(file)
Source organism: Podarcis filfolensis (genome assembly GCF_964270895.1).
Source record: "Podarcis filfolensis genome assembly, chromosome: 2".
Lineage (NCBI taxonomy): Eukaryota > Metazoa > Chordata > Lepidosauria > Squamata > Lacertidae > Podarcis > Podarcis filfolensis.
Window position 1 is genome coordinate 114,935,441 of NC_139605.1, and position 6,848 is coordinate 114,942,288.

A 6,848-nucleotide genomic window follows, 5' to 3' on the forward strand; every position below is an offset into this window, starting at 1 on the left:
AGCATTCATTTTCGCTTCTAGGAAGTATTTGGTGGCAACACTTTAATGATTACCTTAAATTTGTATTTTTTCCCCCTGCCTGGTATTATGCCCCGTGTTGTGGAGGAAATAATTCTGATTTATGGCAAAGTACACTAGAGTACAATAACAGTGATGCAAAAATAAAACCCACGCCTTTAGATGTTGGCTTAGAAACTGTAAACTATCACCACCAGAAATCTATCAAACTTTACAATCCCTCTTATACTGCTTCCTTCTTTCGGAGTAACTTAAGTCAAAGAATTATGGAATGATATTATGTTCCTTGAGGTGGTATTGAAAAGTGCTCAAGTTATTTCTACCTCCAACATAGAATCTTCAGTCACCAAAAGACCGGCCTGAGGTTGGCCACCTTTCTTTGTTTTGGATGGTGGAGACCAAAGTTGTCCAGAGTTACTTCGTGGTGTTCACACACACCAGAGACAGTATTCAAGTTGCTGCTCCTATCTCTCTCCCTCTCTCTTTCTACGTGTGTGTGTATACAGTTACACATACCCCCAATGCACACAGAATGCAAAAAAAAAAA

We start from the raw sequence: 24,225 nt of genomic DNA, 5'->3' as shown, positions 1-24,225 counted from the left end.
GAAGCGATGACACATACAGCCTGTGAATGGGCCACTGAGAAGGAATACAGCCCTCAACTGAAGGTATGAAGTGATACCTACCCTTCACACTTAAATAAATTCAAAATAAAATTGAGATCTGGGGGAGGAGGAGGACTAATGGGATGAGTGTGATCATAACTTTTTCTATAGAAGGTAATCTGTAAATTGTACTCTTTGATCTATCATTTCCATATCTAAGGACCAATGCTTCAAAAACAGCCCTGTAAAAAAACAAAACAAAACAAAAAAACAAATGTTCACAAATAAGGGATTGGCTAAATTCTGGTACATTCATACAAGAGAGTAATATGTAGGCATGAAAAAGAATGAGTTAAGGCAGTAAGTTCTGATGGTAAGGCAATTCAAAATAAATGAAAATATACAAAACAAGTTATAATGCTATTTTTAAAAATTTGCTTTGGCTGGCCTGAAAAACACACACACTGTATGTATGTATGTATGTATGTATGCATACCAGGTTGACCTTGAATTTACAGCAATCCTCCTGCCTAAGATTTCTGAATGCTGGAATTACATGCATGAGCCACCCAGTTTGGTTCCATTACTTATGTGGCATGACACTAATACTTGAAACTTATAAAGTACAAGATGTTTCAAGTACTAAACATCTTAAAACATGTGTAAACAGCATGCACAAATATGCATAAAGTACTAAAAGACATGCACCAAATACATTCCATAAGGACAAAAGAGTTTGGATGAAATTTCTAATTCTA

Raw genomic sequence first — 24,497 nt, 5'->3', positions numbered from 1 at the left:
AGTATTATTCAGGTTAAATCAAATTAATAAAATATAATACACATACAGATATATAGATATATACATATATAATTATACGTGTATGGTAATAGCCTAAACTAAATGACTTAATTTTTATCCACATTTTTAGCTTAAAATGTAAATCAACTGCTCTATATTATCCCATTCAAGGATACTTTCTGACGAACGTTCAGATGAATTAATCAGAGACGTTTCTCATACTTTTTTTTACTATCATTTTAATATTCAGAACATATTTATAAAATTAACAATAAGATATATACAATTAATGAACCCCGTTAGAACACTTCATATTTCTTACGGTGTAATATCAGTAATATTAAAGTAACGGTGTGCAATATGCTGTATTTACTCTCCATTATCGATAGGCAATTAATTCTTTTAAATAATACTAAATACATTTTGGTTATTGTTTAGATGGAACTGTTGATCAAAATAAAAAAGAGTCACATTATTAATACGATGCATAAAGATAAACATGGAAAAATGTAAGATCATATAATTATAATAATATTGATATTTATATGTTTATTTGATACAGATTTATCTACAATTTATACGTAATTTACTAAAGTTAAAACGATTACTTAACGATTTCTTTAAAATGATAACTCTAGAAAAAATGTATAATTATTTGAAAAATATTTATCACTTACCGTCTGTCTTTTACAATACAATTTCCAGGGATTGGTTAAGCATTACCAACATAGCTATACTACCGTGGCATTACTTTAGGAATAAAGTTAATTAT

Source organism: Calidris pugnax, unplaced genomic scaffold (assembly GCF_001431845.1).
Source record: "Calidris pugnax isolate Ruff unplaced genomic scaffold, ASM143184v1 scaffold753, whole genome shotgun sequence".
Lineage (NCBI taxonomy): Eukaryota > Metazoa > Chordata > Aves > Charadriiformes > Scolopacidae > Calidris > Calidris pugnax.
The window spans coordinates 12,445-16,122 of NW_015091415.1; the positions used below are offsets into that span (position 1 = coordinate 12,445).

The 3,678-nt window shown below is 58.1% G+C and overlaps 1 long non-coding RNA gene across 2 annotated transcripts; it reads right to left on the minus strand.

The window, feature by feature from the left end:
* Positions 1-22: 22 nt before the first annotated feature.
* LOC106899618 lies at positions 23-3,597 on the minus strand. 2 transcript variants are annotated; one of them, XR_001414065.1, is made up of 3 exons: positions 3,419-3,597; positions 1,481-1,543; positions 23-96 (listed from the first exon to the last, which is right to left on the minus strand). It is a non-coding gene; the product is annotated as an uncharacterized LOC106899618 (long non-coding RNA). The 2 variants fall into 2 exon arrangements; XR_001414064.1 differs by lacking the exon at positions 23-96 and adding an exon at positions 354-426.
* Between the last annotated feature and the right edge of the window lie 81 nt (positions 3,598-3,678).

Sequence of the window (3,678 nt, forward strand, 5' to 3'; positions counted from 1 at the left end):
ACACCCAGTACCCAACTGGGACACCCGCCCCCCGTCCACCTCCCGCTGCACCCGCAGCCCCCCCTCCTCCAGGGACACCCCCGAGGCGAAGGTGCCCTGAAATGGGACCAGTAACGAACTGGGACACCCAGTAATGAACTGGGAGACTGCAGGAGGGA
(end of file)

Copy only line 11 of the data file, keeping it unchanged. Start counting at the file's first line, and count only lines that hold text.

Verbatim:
Source organism: Calidris pugnax, unplaced genomic scaffold (assembly GCF_001431845.1).